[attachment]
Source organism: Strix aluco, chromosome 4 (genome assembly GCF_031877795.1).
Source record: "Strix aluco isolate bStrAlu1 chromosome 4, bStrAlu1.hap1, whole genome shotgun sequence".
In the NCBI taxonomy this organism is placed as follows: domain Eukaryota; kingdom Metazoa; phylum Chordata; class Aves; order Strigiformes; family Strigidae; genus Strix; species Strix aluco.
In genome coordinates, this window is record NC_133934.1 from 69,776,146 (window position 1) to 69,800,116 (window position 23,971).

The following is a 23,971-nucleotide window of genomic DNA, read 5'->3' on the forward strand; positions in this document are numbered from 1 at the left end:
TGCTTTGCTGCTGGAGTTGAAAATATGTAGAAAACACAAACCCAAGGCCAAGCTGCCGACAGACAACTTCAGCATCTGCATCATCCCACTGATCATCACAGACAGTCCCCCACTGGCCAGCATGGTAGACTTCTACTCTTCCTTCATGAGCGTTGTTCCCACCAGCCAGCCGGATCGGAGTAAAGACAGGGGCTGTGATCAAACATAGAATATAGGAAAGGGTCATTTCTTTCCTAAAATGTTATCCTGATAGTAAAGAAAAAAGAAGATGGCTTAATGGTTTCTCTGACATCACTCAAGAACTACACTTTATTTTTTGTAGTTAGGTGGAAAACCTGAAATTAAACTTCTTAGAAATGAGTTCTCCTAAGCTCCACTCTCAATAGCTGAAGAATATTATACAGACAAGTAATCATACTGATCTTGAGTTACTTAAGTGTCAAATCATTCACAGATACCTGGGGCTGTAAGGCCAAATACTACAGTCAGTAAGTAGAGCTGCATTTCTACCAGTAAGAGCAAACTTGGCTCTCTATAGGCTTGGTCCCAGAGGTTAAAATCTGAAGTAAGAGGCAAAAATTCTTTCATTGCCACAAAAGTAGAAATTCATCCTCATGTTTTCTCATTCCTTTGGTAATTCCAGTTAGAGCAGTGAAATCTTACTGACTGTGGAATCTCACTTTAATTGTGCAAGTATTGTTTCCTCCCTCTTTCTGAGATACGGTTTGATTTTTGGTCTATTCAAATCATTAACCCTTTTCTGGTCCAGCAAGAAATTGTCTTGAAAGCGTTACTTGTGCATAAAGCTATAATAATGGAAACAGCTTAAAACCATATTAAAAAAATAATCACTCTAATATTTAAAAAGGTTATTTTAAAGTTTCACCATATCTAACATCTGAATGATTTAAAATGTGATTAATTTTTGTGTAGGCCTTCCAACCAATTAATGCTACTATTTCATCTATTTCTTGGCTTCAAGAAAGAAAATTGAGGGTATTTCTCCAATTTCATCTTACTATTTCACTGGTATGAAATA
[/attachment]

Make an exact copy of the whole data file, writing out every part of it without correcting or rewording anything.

Source organism: Strix aluco, chromosome 4 (genome assembly GCF_031877795.1).
Source record: "Strix aluco isolate bStrAlu1 chromosome 4, bStrAlu1.hap1, whole genome shotgun sequence".
In the NCBI taxonomy this organism is placed as follows: domain Eukaryota; kingdom Metazoa; phylum Chordata; class Aves; order Strigiformes; family Strigidae; genus Strix; species Strix aluco.
In genome coordinates, this window is record NC_133934.1 from 69,776,146 (window position 1) to 69,800,116 (window position 23,971).

The following is a 23,971-nucleotide window of genomic DNA, read 5'->3' on the forward strand; positions in this document are numbered from 1 at the left end:
TGCTTTGCTGCTGGAGTTGAAAATATGTAGAAAACACAAACCCAAGGCCAAGCTGCCGACAGACAACTTCAGCATCTGCATCATCCCACTGATCATCACAGACAGTCCCCCACTGGCCAGCATGGTAGACTTCTACTCTTCCTTCATGAGCGTTGTTCCCACCAGCCAGCCGGATCGGAGTAAAGACAGGGGCTGTGATCAAACATAGAATATAGGAAAGGGTCATTTCTTTCCTAAAATGTTATCCTGATAGTAAAGAAAAAAGAAGATGGCTTAATGGTTTCTCTGACATCACTCAAGAACTACACTTTATTTTTTGTAGTTAGGTGGAAAACCTGAAATTAAACTTCTTAGAAATGAGTTCTCCTAAGCTCCACTCTCAATAGCTGAAGAATATTATACAGACAAGTAATCATACTGATCTTGAGTTACTTAAGTGTCAAATCATTCACAGATACCTGGGGCTGTAAGGCCAAATACTACAGTCAGTAAGTAGAGCTGCATTTCTACCAGTAAGAGCAAACTTGGCTCTCTATAGGCTTGGTCCCAGAGGTTAAAATCTGAAGTAAGAGGCAAAAATTCTTTCATTGCCACAAAAGTAGAAATTCATCCTCATGTTTTCTCATTCCTTTGGTAATTCCAGTTAGAGCAGTGAAATCTTACTGACTGTGGAATCTCACTTTAATTGTGCAAGTATTGTTTCCTCCCTCTTTCTGAGATACGGTTTGATTTTTGGTCTATTCAAATCATTAACCCTTTTCTGGTCCAGCAAGAAATTGTCTTGAAAGCGTTACTTGTGCATAAAGCTATAATAATGGAAACAGCTTAAAACCATATTAAAAAAATAATCACTCTAATATTTAAAAAGGTTATTTTAAAGTTTCACCATATCTAACATCTGAATGATTTAAAATGTGATTAATTTTTGTGTAGGCCTTCCAACCAATTAATGCTACTATTTCATCTATTTCTTGGCTTCAAGAAAGAAAATTGAGGGTATTTCTCCAATTTCATCTTACTATTTCACTGGTATGAAATA